I would choose a location which is convenient and where there is more than one EP working because of emergency or off-day. I know that you are in Australia so things will be different but in the UK we have to go to the hospital 5 or 6 times ie initial consultation, tests, pre-op, ablation, 3 months check-up, 6 months check.

    Go for convenience to reduce the stress.

    Very best wishes.

  • Thanks all - I'm not sure, it's something I've been considering for some time. I'm currently on a small daily dose of flecenaide and haven't been in fibrillation for about a year, but two days ago I started to get ectopic beats after eating a really heavy meal of pork (was at a friend's for dinner and it was put in front of me. Normally I eat very little meat and never pork). Well - to my distress it hasn't gone away. It doesn't feel like fibrillation, I'm not dizzy, I can exercise as normal, but I can feel it as plain as day and it seems to occur about 1-2 times per minute. I have no idea what's going on. Doc appt tomorrow -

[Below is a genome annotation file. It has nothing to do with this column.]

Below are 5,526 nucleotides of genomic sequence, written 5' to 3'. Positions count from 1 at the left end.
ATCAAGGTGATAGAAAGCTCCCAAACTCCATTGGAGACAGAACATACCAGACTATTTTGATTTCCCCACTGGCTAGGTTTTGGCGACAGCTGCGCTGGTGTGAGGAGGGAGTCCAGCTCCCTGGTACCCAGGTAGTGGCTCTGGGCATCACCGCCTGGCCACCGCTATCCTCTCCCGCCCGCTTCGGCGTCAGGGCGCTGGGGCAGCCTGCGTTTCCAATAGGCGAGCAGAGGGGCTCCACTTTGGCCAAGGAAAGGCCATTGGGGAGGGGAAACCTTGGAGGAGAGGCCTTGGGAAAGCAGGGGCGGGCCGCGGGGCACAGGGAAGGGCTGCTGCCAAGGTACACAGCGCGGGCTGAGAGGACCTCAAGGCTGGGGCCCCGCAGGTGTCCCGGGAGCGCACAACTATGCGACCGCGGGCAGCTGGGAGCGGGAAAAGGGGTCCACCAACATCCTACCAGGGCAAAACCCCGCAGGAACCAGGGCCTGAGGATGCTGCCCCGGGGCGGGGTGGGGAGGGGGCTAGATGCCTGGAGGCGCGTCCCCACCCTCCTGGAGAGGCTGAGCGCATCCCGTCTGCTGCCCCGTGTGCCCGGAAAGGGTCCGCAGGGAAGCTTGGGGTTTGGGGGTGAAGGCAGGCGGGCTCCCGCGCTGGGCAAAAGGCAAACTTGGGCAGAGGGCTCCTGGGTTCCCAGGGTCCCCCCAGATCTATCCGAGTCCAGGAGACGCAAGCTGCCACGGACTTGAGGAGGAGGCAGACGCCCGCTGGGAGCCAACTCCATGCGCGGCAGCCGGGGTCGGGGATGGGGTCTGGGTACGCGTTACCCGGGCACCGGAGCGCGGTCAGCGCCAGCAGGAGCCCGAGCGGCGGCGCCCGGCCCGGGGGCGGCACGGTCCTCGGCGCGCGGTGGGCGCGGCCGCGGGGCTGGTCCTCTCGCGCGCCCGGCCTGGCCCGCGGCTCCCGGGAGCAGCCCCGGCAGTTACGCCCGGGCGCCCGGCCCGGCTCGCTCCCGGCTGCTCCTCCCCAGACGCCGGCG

• As a South Yorkshire newbie with AF who only found out yesterday what an EP was!

    I was wondering if anybody knew anything about the EPs at the Northern General Sheffield?

  • Dear Snowhammer, you can find a list of EPs by location here: Why not email or give the hospital a call? EPs are used to being asked their success and complication rates so do not be afraid to ask!

  • Very helpful to know

  • Many thanks, very helpful

  • I came up with a short list of centres then emailed each one for their stats (number of ablations, success rate, numbers of complications, etc.). I got those. I think the better EPs appreciate being asked as they are proud of their achievements, even listing stats on their website. I think if you ask questions, it also puts the doctor on warning that you're a bit more demanding than the average patient and they'll take that extra bit of care.